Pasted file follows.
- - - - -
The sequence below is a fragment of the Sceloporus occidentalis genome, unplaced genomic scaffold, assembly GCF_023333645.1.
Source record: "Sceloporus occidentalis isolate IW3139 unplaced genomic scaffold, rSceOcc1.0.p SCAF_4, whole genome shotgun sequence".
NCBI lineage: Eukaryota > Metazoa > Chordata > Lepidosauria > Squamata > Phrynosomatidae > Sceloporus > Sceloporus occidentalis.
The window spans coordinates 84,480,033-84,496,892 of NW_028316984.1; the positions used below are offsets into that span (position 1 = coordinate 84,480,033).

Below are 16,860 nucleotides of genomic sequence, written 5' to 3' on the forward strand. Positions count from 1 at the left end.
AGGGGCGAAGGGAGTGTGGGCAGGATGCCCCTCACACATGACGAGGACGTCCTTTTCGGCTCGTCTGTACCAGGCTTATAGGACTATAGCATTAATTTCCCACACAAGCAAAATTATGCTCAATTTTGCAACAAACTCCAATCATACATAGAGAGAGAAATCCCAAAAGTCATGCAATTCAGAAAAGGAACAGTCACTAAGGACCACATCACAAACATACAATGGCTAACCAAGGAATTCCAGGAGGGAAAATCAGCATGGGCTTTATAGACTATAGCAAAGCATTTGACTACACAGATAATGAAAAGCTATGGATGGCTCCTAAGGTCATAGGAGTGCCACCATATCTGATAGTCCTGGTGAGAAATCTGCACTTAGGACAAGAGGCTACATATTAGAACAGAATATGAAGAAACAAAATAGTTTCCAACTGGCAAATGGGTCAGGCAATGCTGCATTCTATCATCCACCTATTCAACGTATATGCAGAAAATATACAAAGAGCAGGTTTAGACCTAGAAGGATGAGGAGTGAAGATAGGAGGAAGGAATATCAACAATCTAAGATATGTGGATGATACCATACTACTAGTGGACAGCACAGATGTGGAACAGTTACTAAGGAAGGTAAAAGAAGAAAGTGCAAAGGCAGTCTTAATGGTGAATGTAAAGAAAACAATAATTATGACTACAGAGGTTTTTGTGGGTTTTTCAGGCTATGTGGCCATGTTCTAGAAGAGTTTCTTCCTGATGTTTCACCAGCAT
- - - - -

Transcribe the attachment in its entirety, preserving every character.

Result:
The sequence below is a fragment of the Sceloporus occidentalis genome, unplaced genomic scaffold, assembly GCF_023333645.1.
Source record: "Sceloporus occidentalis isolate IW3139 unplaced genomic scaffold, rSceOcc1.0.p SCAF_4, whole genome shotgun sequence".
NCBI lineage: Eukaryota > Metazoa > Chordata > Lepidosauria > Squamata > Phrynosomatidae > Sceloporus > Sceloporus occidentalis.
The window spans coordinates 84,480,033-84,496,892 of NW_028316984.1; the positions used below are offsets into that span (position 1 = coordinate 84,480,033).

Below are 16,860 nucleotides of genomic sequence, written 5' to 3' on the forward strand. Positions count from 1 at the left end.
AGGGGCGAAGGGAGTGTGGGCAGGATGCCCCTCACACATGACGAGGACGTCCTTTTCGGCTCGTCTGTACCAGGCTTATAGGACTATAGCATTAATTTCCCACACAAGCAAAATTATGCTCAATTTTGCAACAAACTCCAATCATACATAGAGAGAGAAATCCCAAAAGTCATGCAATTCAGAAAAGGAACAGTCACTAAGGACCACATCACAAACATACAATGGCTAACCAAGGAATTCCAGGAGGGAAAATCAGCATGGGCTTTATAGACTATAGCAAAGCATTTGACTACACAGATAATGAAAAGCTATGGATGGCTCCTAAGGTCATAGGAGTGCCACCATATCTGATAGTCCTGGTGAGAAATCTGCACTTAGGACAAGAGGCTACATATTAGAACAGAATATGAAGAAACAAAATAGTTTCCAACTGGCAAATGGGTCAGGCAATGCTGCATTCTATCATCCACCTATTCAACGTATATGCAGAAAATATACAAAGAGCAGGTTTAGACCTAGAAGGATGAGGAGTGAAGATAGGAGGAAGGAATATCAACAATCTAAGATATGTGGATGATACCATACTACTAGTGGACAGCACAGATGTGGAACAGTTACTAAGGAAGGTAAAAGAAGAAAGTGCAAAGGCAGTCTTAATGGTGAATGTAAAGAAAACAATAATTATGACTACAGAGGTTTTTGTGGGTTTTTCAGGCTATGTGGCCATGTTCTAGAAGAGTTTCTTCCTGATGTTTCACCAGCAT